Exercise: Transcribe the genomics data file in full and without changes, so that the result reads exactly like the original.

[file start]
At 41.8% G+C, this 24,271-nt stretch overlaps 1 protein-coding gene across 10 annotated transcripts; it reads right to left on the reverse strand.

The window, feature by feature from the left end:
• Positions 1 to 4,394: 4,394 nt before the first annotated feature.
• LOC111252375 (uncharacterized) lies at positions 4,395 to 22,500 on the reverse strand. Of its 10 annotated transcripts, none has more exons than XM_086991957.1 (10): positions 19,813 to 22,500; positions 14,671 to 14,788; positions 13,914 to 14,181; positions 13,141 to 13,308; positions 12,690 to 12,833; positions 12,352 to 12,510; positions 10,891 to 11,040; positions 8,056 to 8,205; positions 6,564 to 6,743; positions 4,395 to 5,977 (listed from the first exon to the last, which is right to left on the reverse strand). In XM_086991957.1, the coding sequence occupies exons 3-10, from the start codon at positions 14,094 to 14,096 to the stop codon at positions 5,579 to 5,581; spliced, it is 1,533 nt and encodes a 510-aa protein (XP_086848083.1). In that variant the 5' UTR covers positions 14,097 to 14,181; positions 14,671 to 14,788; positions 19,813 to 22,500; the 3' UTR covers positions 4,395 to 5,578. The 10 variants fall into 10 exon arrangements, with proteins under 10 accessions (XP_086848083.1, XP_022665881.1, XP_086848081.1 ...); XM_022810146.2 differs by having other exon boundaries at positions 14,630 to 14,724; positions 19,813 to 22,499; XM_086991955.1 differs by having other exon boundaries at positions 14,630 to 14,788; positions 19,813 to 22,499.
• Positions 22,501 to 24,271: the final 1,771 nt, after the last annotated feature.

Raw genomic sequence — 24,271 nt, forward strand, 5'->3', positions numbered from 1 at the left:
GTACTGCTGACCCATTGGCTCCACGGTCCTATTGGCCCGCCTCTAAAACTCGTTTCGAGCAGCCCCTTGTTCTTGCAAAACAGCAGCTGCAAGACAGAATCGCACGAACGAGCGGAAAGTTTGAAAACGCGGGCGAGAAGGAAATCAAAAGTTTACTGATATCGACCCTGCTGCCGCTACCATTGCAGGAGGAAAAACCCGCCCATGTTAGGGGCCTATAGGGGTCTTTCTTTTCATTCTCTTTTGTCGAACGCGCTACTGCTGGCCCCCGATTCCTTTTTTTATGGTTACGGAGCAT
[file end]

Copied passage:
At 41.8% G+C, this 24,271-nt stretch overlaps 1 protein-coding gene across 10 annotated transcripts; it reads right to left on the reverse strand.

The window, feature by feature from the left end:
• Positions 1 to 4,394: 4,394 nt before the first annotated feature.
• LOC111252375 (uncharacterized) lies at positions 4,395 to 22,500 on the reverse strand. Of its 10 annotated transcripts, none has more exons than XM_086991957.1 (10): positions 19,813 to 22,500; positions 14,671 to 14,788; positions 13,914 to 14,181; positions 13,141 to 13,308; positions 12,690 to 12,833; positions 12,352 to 12,510; positions 10,891 to 11,040; positions 8,056 to 8,205; positions 6,564 to 6,743; positions 4,395 to 5,977 (listed from the first exon to the last, which is right to left on the reverse strand). In XM_086991957.1, the coding sequence occupies exons 3-10, from the start codon at positions 14,094 to 14,096 to the stop codon at positions 5,579 to 5,581; spliced, it is 1,533 nt and encodes a 510-aa protein (XP_086848083.1). In that variant the 5' UTR covers positions 14,097 to 14,181; positions 14,671 to 14,788; positions 19,813 to 22,500; the 3' UTR covers positions 4,395 to 5,578. The 10 variants fall into 10 exon arrangements, with proteins under 10 accessions (XP_086848083.1, XP_022665881.1, XP_086848081.1 ...); XM_022810146.2 differs by having other exon boundaries at positions 14,630 to 14,724; positions 19,813 to 22,499; XM_086991955.1 differs by having other exon boundaries at positions 14,630 to 14,788; positions 19,813 to 22,499.
• Positions 22,501 to 24,271: the final 1,771 nt, after the last annotated feature.

Raw genomic sequence — 24,271 nt, forward strand, 5'->3', positions numbered from 1 at the left:
GTACTGCTGACCCATTGGCTCCACGGTCCTATTGGCCCGCCTCTAAAACTCGTTTCGAGCAGCCCCTTGTTCTTGCAAAACAGCAGCTGCAAGACAGAATCGCACGAACGAGCGGAAAGTTTGAAAACGCGGGCGAGAAGGAAATCAAAAGTTTACTGATATCGACCCTGCTGCCGCTACCATTGCAGGAGGAAAAACCCGCCCATGTTAGGGGCCTATAGGGGTCTTTCTTTTCATTCTCTTTTGTCGAACGCGCTACTGCTGGCCCCCGATTCCTTTTTTTATGGTTACGGAGCAT